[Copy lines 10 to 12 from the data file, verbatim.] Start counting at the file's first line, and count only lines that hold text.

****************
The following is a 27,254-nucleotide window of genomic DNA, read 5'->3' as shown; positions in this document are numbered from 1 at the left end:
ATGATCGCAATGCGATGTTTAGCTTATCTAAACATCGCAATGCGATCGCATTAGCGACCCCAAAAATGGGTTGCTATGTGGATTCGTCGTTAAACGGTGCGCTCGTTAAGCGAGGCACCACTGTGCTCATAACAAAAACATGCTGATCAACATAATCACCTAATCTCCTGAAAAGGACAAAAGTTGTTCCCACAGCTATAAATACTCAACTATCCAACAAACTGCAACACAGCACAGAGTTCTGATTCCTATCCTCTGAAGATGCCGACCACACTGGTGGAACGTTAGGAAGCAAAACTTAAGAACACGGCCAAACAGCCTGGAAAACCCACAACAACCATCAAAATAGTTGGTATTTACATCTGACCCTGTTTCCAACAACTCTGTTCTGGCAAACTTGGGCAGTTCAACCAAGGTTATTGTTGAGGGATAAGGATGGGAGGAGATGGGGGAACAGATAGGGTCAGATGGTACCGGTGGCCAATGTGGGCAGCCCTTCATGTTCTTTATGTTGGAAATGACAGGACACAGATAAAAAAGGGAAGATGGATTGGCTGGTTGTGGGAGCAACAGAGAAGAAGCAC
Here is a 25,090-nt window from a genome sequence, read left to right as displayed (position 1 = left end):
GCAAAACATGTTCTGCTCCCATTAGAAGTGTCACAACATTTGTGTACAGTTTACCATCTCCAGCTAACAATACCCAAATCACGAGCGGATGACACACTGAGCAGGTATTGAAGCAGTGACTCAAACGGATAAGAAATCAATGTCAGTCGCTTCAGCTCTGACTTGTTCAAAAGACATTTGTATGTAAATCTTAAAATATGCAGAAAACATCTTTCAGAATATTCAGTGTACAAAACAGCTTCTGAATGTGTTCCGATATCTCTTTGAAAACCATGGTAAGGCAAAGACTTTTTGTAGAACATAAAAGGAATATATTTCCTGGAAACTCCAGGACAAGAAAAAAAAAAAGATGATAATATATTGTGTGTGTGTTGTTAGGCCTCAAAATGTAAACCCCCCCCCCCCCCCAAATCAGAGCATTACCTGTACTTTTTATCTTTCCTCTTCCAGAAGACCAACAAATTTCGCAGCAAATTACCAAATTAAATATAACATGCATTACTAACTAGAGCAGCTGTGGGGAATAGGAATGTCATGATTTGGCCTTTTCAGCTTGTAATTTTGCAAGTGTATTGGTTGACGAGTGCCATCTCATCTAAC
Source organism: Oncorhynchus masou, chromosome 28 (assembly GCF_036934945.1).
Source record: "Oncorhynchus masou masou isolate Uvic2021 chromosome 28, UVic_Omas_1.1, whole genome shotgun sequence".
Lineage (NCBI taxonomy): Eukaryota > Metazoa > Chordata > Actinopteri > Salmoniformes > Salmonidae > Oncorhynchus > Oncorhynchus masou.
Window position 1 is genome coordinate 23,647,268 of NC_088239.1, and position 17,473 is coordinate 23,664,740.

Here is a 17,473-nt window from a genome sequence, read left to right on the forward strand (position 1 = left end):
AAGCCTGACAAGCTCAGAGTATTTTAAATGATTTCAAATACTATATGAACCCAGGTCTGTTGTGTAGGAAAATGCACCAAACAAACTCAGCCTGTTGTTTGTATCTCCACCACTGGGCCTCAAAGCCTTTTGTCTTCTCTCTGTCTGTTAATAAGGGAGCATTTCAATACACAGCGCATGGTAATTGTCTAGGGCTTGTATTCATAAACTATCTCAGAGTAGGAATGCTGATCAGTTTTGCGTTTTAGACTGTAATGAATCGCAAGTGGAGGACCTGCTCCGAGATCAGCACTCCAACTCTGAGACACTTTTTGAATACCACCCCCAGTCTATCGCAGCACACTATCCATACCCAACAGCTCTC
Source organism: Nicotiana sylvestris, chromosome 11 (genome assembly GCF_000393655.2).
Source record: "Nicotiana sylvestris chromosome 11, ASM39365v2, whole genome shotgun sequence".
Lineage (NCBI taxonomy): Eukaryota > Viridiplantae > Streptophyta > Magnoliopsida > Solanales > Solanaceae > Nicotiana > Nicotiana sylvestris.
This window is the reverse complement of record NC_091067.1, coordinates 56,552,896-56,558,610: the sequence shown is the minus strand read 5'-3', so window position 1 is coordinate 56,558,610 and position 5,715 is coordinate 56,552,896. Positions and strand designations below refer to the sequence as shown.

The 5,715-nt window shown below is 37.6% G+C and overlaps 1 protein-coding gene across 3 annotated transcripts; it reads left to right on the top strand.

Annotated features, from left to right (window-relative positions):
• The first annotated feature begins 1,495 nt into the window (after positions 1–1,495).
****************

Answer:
AAGCCTGACAAGCTCAGAGTATTTTAAATGATTTCAAATACTATATGAACCCAGGTCTGTTGTGTAGGAAAATGCACCAAACAAACTCAGCCTGTTGTTTGTATCTCCACCACTGGGCCTCAAAGCCTTTTGTCTTCTCTCTGTCTGTTAATAAGGGAGCATTTCAATACACAGCGCATGGTAATTGTCTAGGGCTTGTATTCATAAACTATCTCAGAGTAGGAATGCTGATCAGTTTTGCGTTTTAGACTGTAATGAATCGCAAGTGGAGGACCTGCTCCGAGATCAGCACTCCAACTCTGAGACACTTTTTGAATACCACCCCCAGTCTATCGCAGCACACTATCCATACCCAACAGCTCTC
Source organism: Nicotiana sylvestris, chromosome 11 (genome assembly GCF_000393655.2).
Source record: "Nicotiana sylvestris chromosome 11, ASM39365v2, whole genome shotgun sequence".